While Zurich remains grey all day, at least up in the mountains the endless depth of the blue sky can be found. But the sun sinks early, and the darkness consumes the mountains and surrounding villages- just a few points of light, of life, remind that there is someone out there (or at least some flowing electrons) on the other side of the river.
Mia and I brought paper bags and candles out into the field. The little lights carved out a tiny sphere in the darkness, though we could still barely see each other or where we were walking. The lit bags were floating over the land as we tried out how we could light up these mountains.
The barn and trough, waiting for the ponies to come over the winter, added some depth, texture and boundaries.
But some boundaries are better left open.
Oh these two… they fill my heart indeed.
‘Darkness is your candle. Boundaries are your quest’ – Rumi
Regular classes were finished, but we were all still busy with our short ‘block’ courses. I was finishing up the case study (see the school page) and others were on educational adventures to the forests and nature reserves in Switzerland.
It was great to be done the bulk of the year’s work, and there were certainly a few celebrations as it was well into barbecue weather. So a few photos can capture the aspects of what my friends and I did in June, outside of the extra school work.
Flowers were in full bloom quite early, and the number of roses astonished me. As you walked through the streets you could catch little whiffs of floral scents from the various trees and shrubs in the city. I often saw locals collecting the wild flowers along the river to bring home. In this respect, the city has a thriving natural environment.
One weekend I went up to the mountains to be with Lisa, Freddi, Nora and Mia. We went up to an old ruin near Flims (along the face of the Flims stone) for lunch. There were spectacular views over the valley which was checkered with forests, farming fields, and grazing land.
I hadn’t been for a few months and it is amazing how this curious babe can change. As sweet as ever, Nora is now walking and babbling but hasn’t quite grasped her 4 languages that she is hearing (German, English, French, and the local language, Romansch), but it is coming.
The other young lady in the house is Mia. Strong-minded, bright and detail oriented, I foresee an engineer in this girl. Sigh 🙂
The two sisters- I loved how Nora stared at Mia, with full trust that the chocolate bar would end up in her mouth.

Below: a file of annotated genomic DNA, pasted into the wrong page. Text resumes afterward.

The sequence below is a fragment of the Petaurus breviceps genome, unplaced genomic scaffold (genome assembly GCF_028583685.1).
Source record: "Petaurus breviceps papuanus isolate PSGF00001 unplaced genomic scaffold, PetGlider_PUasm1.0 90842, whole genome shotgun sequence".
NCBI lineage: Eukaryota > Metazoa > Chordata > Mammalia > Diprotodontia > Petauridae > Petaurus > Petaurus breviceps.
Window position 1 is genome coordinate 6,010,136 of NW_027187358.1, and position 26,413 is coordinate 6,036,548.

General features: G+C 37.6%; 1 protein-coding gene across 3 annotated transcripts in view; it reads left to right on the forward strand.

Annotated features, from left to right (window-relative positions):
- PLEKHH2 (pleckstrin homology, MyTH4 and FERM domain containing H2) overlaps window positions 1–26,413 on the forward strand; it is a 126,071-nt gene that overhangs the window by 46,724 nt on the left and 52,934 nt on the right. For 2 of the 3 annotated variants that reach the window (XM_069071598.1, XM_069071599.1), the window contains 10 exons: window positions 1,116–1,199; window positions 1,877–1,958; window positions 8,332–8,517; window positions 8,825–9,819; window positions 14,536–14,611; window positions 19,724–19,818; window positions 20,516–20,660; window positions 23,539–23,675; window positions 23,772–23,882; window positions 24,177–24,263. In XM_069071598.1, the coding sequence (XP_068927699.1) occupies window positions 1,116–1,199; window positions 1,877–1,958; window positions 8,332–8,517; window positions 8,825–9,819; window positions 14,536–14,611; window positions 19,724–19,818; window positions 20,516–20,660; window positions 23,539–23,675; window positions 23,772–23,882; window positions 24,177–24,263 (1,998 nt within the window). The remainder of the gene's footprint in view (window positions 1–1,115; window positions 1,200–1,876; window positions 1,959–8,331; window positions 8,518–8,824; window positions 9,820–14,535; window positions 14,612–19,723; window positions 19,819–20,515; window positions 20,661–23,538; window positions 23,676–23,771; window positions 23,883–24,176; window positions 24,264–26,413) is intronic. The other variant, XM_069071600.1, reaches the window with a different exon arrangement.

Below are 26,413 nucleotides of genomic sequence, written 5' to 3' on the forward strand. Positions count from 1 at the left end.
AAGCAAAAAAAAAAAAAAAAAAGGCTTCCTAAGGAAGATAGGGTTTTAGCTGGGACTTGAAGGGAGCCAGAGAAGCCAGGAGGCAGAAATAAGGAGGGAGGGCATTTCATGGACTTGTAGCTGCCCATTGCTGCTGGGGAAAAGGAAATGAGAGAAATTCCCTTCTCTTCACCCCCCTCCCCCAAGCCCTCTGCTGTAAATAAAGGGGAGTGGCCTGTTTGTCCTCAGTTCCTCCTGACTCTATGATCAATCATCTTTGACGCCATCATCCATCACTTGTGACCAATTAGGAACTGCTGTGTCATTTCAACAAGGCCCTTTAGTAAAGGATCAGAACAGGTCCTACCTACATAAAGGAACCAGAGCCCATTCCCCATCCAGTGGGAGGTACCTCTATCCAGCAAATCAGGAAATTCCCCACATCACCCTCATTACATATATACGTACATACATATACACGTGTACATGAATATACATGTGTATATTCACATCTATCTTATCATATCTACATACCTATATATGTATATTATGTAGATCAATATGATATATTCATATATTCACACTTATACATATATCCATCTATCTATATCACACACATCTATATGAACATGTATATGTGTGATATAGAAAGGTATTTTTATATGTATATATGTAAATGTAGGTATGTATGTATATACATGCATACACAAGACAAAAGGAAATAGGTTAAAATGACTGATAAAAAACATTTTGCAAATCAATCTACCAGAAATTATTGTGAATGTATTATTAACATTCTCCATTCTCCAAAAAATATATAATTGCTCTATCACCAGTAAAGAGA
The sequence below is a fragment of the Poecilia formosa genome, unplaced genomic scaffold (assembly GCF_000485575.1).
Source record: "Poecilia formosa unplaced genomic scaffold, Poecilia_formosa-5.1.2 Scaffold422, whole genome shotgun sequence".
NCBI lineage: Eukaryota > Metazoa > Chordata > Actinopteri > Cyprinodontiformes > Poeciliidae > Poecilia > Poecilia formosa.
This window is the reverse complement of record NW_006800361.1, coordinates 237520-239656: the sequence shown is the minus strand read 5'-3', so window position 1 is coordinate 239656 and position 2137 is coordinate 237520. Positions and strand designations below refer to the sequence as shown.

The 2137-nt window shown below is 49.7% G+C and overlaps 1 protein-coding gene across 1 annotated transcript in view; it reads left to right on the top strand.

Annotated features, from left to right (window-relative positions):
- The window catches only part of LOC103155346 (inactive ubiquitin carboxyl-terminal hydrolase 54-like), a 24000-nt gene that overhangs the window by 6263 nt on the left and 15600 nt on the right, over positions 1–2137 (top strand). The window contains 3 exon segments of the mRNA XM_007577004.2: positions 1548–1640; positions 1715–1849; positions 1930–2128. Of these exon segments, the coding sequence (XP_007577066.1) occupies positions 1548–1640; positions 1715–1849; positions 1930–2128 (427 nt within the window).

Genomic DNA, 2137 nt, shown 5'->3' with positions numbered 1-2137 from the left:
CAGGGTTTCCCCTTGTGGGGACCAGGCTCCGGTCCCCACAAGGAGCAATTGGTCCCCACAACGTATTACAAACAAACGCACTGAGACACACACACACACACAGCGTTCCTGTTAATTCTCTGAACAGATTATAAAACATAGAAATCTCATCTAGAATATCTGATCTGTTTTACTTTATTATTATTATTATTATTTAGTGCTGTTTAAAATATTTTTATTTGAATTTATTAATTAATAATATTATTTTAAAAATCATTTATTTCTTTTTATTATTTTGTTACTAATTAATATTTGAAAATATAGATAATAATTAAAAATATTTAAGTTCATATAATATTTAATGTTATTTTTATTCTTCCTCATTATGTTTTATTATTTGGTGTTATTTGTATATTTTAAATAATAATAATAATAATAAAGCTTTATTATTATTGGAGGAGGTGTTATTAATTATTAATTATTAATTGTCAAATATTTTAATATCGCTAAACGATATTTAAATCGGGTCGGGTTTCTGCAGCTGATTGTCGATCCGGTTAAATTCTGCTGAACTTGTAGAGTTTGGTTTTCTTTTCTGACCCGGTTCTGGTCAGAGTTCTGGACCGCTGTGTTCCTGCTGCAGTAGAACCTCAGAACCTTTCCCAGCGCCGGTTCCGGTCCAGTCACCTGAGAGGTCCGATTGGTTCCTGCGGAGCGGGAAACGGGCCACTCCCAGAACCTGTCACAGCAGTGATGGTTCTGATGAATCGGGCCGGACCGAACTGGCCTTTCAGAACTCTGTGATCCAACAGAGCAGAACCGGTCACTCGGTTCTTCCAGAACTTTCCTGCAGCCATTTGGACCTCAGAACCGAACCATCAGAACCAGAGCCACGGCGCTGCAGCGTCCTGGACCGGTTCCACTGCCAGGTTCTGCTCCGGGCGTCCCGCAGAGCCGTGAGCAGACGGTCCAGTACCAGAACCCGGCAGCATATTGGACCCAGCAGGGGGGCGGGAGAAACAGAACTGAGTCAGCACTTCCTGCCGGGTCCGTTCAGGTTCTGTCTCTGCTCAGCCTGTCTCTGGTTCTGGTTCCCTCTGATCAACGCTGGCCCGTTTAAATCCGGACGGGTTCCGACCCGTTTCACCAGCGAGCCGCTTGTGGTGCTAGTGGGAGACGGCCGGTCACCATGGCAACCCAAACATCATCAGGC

Since I have known her, Nora has loved textures. She will happily sit and feel the grass and leaves. Sometimes she finds a flower and plays with the petals.
As the weather inevitably got nicer, the get-togethers were always outside. I discovered the inner courtyard of my building and the free barbecue stove. We’ve had a couple of evenings there now, with kids and cats playing around us in the warm evenings as we enjoy out white wine spritzers and cream cheese stuffed mushrooms.
A few last photos from other days and nights.
This final one is the old viaduct into the city centre, and is now part of the bridge for the trains entering the centre. I just catch a glimpse of it from my bedroom. I hear this is being done in other cities as well, but the space below the bridge has been renovated into retail and restaurant space- very funky and a great use of prime real estate in an area full of young people and parks. Each store is numbered, to enhance the simplicity of the concept.
Following my Christmas experiences in Zurich, I headed up to the mountains for the real stuff: family!
With all 4 kids, a mountain guide, a tired ETH student, and one excited dog, my Aunt was Wonder Woman and created a truly memorable Christmas for all of us!
Christmas dinner in Switzerland is not as grand a production as in Canada. This is mainly because the tree is only decorated on the 24th (also the night of the dinner) which is a feat in itself. So after surveying most of my Swiss friends, the conclusion was that they tended to have a simpler meal on the 24th before or after opening the gifts.
Up in the mountains, we had a very cool alternative Swiss dinner- personal pizzas using the raclette grill!
Just to clarify, raclette is a traditional Swiss meal where you warm up cheese in little pans (about the size of your palm) on a communal grill in the middle of the table. The cheese is then added to bread, potatoes, or meat etc. For the pizzas, we used the little pans with fresh pizza dough, and a pile of toppings. Everyone could make them as they pleased and waiting for them to ‘cook’ built up the suspense between pieces. Yum.
In terms of gifts, Lisa maintains some Canadian traditions even after 20 or so Christmases here and so we opened the gifts on the morning of the 25th- definitely bringing back some of my favourite memories of Claire and I waking up early, opening our stockings and hanging around in pajamas until the afternoon. In the mix of presents was a Wii for the whole family! I would never have guessed how much fun/exercise you can get from some of those games! My favourite: Just Dance where you have to dance in time to some fun 80’s hits, competing against a partner. When looking at the pictures below, please note that these are not professional dancers and there were some sore bodies the following day.
A few photos to give you an idea of the fun with all 7 of us and the dog!
The town of Schluein also organized advent windows where you can do a loop through the town to see 24 windows dressed up for Christmas. Lisa and Freddi had number 19, and of course a deer had to make it in there too. Adevnt windows are a pretty common tradition and are very fun to see as you walk around.
Even though I was away from my friends and close family, it was a really special Christmas!